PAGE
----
81. Maasa: The term Maasa is usually translated as Month which is correct, but like the Rithus it varies from the western idea of month. The difference is the Bharathiya Maasa begins either with the Amavasya (New Moon) or for some, it begins with Purnima (Full Moon). It goes from one day after the Amavasya to the next Amavasya for those who follow the Amavasyant Panchanga and from one day after the Purnima to the next Purnima for those who follow the Purnimant Panchanga. One more difference is that for the Bharathiya Panchanga, we have what is called as ‘Adhik maasa’ an extra month in a year which comes every 32.5 months on average and Kshaya Maasa (One month less in a year) which is very rare and it occurs once in 140 years or once in 190 years.
82. Yuga: Yuga is usually translated as Epoch or Era. But Epoch is a particular period of time in history or a person’s life; whereas Yuga is not an epoch or not an era in the Bharathiya Panchanga. There is no equivalent word for Yuga in the English dictionary. There are a total of four Yugas and they are Satya Yuga, Treta Yuga, Dvapara Yuga and Kali Yuga. It is said that each Yuga has 1/4th less duration and the strength of Dharma than the previous, with a proportion of 4:3:2:1. These four ages combined make a larger cyclic age called a Chaturyuga (Four Yuga Cycle). The Chaturyuga runs formore than thousands of years so it can’t be translated as Epoch or Era.
83. Manvantara: This word too doesn’t have an English equivalent. A Manvantara is formed by a cycle of 72 Chaturyugas; hence a Manvantara will be a few hundred thousand years. Each Manvantara belongs to one Manu. It will have a set of Sapta Rishis and it has an Avatar of God Vishnu associated with it.
84. Kalpa: Again Kalpa is a word that does not exist in the English Dictionary; Fourteen Manus and their respective Manvantaras (As described above) constitute one Kalpa or a ‘Day of Brahma’, according to the Panchanga Calculations and also the Vedic timeline. Thereafter, at the end of each Kalpa, there is a period which is of the same duration as the Kalpa and this is of dissolution or Pralaya, wherein the world (earth and all life forms and the entire universe) is destroyed and lies in a state of rest or inertia, which is called the ‘Night of Brahma’.
85. Panchanga: Panchanga is not what it is as usually called as “Hindu Calendar” or “Hindu Almanac”. Just for beginners the Bharathiya Panchanga is based on the movement of both the sun and the moon (Solo-Lunar or Luno-Solar), along with the other of the 9 Grahas through the 12 Zodiacal signs or Raashis and the 27 Nakshaktras or the 27 asterisms visible in sky.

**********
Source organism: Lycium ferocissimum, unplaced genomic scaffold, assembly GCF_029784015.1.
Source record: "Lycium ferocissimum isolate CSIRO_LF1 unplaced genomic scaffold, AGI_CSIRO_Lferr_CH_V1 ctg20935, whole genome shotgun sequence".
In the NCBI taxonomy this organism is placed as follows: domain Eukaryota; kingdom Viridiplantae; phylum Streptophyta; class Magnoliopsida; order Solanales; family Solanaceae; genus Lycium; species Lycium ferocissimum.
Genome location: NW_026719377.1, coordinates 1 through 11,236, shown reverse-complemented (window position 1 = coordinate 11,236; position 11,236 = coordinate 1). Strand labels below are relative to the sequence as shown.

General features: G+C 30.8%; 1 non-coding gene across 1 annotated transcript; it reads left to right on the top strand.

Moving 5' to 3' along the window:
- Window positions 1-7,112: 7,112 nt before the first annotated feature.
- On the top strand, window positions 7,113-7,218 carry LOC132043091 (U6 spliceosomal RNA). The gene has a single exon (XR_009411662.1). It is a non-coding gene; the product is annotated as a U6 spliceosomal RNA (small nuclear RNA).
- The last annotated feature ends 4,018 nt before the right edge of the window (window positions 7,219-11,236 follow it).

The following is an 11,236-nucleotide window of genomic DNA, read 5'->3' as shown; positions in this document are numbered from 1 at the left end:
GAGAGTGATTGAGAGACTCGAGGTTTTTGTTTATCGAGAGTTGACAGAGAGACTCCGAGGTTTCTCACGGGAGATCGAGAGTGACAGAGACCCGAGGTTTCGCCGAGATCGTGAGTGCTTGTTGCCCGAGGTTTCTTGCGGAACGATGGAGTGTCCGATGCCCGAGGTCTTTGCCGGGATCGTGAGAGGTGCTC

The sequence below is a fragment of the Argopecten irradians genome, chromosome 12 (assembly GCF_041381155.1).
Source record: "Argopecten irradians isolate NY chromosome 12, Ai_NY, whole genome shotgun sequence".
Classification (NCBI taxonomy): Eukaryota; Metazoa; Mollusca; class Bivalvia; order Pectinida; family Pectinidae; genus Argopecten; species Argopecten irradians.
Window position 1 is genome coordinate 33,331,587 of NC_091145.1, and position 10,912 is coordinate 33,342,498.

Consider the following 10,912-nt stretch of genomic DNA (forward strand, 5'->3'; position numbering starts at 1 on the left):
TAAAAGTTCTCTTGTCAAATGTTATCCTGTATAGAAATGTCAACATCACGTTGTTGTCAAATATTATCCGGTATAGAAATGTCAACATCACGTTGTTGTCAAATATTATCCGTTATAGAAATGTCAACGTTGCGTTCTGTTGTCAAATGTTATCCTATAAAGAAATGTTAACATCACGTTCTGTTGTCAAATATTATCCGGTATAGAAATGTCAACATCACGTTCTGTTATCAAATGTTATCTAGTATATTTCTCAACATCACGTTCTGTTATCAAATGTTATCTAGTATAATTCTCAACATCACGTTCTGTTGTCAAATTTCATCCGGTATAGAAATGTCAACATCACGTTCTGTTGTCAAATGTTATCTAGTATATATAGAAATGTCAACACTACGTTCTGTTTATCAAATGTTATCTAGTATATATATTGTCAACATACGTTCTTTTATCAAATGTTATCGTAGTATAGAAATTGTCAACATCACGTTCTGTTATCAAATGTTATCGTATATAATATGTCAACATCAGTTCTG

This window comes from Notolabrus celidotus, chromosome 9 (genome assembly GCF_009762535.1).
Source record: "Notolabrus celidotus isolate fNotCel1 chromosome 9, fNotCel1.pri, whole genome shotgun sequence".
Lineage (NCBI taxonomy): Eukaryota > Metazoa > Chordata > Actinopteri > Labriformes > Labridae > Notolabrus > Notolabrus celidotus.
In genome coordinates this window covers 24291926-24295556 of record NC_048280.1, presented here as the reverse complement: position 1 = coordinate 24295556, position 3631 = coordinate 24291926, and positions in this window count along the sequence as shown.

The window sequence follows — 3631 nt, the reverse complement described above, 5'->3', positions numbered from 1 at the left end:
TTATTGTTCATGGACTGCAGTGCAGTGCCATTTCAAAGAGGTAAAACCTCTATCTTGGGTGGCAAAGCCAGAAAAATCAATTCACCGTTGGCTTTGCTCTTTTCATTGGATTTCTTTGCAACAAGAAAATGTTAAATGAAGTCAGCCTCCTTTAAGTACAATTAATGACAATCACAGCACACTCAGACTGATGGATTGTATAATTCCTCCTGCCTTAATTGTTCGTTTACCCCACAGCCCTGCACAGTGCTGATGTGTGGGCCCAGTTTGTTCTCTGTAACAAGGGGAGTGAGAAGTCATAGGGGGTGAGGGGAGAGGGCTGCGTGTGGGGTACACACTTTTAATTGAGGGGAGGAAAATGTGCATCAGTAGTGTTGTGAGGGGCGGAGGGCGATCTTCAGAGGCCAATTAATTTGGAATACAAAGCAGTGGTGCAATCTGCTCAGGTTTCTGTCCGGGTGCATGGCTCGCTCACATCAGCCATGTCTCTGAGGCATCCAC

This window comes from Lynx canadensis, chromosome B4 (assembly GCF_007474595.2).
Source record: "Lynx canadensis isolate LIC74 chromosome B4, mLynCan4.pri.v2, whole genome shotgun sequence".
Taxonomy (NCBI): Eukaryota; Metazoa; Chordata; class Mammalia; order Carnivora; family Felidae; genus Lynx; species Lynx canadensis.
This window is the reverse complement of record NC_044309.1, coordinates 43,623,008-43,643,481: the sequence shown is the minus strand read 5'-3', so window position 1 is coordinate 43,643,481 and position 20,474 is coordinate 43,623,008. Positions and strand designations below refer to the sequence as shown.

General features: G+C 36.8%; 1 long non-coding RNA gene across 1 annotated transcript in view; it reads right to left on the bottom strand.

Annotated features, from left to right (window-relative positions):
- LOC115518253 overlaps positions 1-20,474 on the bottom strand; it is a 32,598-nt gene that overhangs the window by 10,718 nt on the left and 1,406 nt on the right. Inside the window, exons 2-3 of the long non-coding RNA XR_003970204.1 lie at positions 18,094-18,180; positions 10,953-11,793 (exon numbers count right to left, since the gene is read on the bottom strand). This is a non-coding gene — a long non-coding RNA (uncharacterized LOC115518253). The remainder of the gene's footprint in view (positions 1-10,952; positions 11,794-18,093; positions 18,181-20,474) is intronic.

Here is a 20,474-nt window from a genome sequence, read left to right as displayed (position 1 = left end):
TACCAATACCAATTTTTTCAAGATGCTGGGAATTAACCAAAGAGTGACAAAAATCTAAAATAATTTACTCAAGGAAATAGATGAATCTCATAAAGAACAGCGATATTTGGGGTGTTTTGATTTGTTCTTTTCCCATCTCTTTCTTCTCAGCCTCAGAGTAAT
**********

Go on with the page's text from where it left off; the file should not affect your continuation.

The representation of Kaala (time) is always with respect to the Desha (place) in the Bharathiya Panchanga. Hence, it is called Desha – Kala Panchanga. Each of the Janapadas of Bharath had a different Panchanga according to their time zones. The time zone was decided up on by the sunrise and the sunset which in turn depended on the latitude and longitude of the Janapada. The Panchanga gave the following details: 1) Kalpa, 2) Manvantara, 3) Yuga, 4) Shaka, 5) Samvatsara, 6) Ayayana, 7) Rithu, 8) Maasa, 9) Paksha, then the Panchanga 1) Thithi, 2) Vara, 3) Nakshatra 4) Yoga and 5) Karana. So if you count, you will find 14 parameters being given to each day. This was used for many forecasts like Rithu Purvanumana (weather forecasts), Krishi Prayojana (farmers’ planting and probable harvest dates), Taranga Anuman (hours of high and low tides) and other tabular data like the Suryodaya, Suryastha, Chandrodaya, Chandrastha (rising and setting times of the Sun and Moon), dates of Grahana (eclipses were always marked), all 33 Parvas (festivals), Jatras (Temple Fairs), Santha (Shandy) and many other things.
A calendar is a system of organizing days for social, religious, commercial or administrative purposes. This is done by giving names to periods of time which are limited to usually Year, Month, Date and Day of the Week. A date is the designation of a single, specific day within such a system. A calendar is also a physical record (often paper) of such a system. A calendar can also mean a list of planned events, such as a court calendar or a partly or fully chronological list of documents, such as a calendar of wills.
An almanac is an annual publication listing a set of events like weather forecasts, farmers’ planting dates, tide tables and other tabular data often arranged according to the calendar for the forthcoming year. It includes information such as the rising and setting times of the Sun and Moon, dates of eclipses (Sometimes), hours of high and low tides and some Abrahamic religious festivals. The set of events noted in an almanac may be tailored for a specific group of readers, such as farmers, sailors, or astronomers.